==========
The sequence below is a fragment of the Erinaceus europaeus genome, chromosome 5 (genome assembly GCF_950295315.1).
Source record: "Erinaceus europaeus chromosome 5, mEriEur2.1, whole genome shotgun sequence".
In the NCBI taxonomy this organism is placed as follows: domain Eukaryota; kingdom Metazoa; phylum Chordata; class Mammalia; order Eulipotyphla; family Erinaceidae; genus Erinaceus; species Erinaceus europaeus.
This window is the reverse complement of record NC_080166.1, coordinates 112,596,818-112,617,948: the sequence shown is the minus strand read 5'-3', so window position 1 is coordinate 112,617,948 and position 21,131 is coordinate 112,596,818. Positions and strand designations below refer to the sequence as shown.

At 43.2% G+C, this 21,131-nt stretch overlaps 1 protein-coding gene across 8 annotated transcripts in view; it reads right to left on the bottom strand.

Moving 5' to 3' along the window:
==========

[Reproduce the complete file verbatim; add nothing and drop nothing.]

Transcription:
The sequence below is a fragment of the Erinaceus europaeus genome, chromosome 5 (genome assembly GCF_950295315.1).
Source record: "Erinaceus europaeus chromosome 5, mEriEur2.1, whole genome shotgun sequence".
In the NCBI taxonomy this organism is placed as follows: domain Eukaryota; kingdom Metazoa; phylum Chordata; class Mammalia; order Eulipotyphla; family Erinaceidae; genus Erinaceus; species Erinaceus europaeus.
This window is the reverse complement of record NC_080166.1, coordinates 112,596,818-112,617,948: the sequence shown is the minus strand read 5'-3', so window position 1 is coordinate 112,617,948 and position 21,131 is coordinate 112,596,818. Positions and strand designations below refer to the sequence as shown.

At 43.2% G+C, this 21,131-nt stretch overlaps 1 protein-coding gene across 8 annotated transcripts in view; it reads right to left on the bottom strand.

Moving 5' to 3' along the window: